GOP senators’ scary Halloween fentanyl video mocked by media, but is ‘absolutely necessary,’ Missouri senator argues

The “deadliest drug our nation has ever seen” may be dressed up as Halloween candy this year, warn 13 Republican U.S. senators in a public service announcement.

Kansas Sen. Roger Marshall, a medical doctor, is joined by 12 other U.S. Senate Republicans in the pre-Halloween video warning that “the powerful drug cartels are coming after your kids, your neighbors, your students, your family members and your friends. Fake pills laced with fentanyl are beginning to look like candy in an effort to lure young Americans. …

“Even just handling these pills or powders masquerading as candy can kill a person. All it takes is one pill or enough powder to fit on the tip of a pencil to poison and kill someone.”

In the past two years, 10 tons of the deadly drug fentanyl – by and large manufactured in China – has been seized at the U.S. border with Mexico. It’s likely a fraction of the true amount of the drug making it into the country.

“We know fentanyl is in our neighborhoods because it is killing Americans at record rates – over 150 people per day. This is the deadliest drug our nation has ever seen,” the senators say in the video.

The senators caution parents to:

  • only let kids get candy from trusted neighbors, family and friends;
  • set a curfew for trick-or-treaters;
  • always double- and triple-check their candy for drugs or suspiciously packaged or unpackaged items;
  • and remind kids to trick-or-treat in groups, and to check in with parents periodically.

Left-wing media outlets amazingly criticized the GOP public service announcement designed to safeguard children. “Republicans Are Spreading a Bogus ‘Rainbow Fentanyl’ Panic Ahead of the Midterms,” read a headline in The New Republic.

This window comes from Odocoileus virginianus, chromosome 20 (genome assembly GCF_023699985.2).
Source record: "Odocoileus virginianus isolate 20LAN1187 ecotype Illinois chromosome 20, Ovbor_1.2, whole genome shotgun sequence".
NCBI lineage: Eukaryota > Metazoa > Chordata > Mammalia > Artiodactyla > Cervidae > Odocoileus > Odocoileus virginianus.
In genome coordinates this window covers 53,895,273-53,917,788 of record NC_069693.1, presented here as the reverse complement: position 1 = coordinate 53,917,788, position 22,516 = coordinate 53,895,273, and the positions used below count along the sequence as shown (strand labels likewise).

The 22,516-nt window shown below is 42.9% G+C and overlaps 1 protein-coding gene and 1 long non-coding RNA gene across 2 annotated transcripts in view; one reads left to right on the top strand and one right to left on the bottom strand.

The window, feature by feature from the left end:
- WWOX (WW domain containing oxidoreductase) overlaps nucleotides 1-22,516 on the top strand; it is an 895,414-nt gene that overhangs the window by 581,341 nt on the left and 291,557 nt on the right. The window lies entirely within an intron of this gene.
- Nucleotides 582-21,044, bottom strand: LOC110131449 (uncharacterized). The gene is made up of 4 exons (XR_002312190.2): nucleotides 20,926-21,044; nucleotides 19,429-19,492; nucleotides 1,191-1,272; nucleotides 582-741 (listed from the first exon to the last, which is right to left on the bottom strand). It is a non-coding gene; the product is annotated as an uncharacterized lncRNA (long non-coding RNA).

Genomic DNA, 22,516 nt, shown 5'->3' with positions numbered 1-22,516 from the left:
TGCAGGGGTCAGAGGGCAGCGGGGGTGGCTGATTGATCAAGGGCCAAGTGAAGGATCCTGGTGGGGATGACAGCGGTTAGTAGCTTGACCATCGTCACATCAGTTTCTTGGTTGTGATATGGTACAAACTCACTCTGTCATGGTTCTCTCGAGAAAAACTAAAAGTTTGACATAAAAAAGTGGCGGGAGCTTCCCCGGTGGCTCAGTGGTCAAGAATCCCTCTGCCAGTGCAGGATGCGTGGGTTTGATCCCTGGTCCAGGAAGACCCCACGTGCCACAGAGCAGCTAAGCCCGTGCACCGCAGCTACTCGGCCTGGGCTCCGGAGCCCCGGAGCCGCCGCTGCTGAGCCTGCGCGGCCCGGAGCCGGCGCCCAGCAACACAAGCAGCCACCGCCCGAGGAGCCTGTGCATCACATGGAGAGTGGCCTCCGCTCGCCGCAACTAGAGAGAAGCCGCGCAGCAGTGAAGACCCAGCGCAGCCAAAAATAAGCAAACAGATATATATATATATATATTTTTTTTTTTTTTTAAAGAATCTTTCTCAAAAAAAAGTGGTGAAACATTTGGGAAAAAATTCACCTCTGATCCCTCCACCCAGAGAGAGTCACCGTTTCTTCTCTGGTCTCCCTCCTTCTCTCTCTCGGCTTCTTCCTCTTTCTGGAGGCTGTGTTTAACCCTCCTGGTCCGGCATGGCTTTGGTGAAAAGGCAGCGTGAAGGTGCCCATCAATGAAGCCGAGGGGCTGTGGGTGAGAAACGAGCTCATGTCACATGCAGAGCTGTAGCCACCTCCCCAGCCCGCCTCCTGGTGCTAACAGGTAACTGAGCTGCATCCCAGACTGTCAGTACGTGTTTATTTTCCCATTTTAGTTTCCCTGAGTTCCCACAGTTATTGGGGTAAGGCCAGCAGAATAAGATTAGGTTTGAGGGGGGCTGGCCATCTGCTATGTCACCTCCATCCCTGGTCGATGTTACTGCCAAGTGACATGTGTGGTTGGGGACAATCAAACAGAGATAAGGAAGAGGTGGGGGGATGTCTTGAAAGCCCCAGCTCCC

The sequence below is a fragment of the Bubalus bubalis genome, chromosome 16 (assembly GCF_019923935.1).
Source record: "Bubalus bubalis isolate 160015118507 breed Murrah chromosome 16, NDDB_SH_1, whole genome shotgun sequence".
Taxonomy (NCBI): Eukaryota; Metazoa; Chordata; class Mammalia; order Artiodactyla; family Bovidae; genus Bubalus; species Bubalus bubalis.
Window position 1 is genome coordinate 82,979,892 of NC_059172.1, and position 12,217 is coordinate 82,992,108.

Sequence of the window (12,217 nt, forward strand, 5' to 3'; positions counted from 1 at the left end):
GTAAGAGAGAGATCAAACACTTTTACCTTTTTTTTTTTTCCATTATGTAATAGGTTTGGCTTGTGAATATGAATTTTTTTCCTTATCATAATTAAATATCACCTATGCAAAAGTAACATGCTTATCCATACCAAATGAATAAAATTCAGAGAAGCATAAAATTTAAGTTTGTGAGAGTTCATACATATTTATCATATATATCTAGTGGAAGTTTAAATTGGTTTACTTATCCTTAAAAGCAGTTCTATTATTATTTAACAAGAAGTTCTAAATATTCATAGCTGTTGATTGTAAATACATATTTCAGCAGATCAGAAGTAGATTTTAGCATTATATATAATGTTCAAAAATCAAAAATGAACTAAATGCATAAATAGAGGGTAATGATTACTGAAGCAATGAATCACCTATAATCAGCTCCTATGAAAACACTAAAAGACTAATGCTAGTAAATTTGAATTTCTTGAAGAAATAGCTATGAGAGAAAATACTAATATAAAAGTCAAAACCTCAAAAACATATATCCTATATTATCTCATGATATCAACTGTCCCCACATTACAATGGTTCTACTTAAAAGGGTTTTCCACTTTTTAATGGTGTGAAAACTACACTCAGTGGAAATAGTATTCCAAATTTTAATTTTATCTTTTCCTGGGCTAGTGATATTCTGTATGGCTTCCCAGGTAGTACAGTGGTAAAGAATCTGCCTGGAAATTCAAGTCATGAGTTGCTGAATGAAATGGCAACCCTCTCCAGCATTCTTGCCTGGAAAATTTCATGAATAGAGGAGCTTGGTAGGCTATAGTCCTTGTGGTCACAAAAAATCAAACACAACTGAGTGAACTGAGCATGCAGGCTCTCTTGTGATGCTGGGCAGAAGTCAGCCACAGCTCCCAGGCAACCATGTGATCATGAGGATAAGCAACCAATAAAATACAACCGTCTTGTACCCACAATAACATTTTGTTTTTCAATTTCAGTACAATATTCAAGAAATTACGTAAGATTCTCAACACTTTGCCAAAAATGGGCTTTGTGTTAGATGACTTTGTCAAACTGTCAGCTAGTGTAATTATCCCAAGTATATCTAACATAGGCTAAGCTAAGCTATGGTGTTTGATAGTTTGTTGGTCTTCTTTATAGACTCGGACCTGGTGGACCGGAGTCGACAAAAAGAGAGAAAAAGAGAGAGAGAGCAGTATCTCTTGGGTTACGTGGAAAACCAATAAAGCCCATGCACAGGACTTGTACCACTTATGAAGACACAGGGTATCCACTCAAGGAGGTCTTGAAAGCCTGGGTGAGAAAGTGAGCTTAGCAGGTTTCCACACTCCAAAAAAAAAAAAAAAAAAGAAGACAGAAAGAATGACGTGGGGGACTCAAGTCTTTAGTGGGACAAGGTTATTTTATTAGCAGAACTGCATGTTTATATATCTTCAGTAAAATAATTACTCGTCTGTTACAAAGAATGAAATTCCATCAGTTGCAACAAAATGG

“No Treats, Only Tricks: Republicans Try to Ruin Halloween With Fake Rainbow Fentanyl Threat,” read a Rolling Stone headline, dutifully  parroted by Yahoo News.

“That’s ridiculous,” says Missouri state Sen. Holly Rehder, who guesses the media don’t believe and won’t report on the depth of the fentanyl crisis because the drug flows over a border that their Democrat friends in Washington, D.C. have pried wide open.

“It’s coming across the border. Maybe that’s why they’re having trouble acknowledging it,” Rehder says. “But it’s fact, and we have kids dying. We have people dying because of this, so we need to throw the party politics to the side and help.”

The Republican senators’ warning is “absolutely necessary,” Rehder says, adding that her friend’s nephew died from a substance laced with fentanyl, and that her district in southeast Missouri has seen several deaths from it in the past six months alone. “I plan to engage my social media as well [regarding] fentanyl.

“You know, one pill can kill, and that’s what they’re saying in the PSA. It’s absolutely true. Even touching fentanyl can be lethal. That’s why you see officers go in with gloves and different things. It’s incredibly potent, and it’s incredibly dangerous.”

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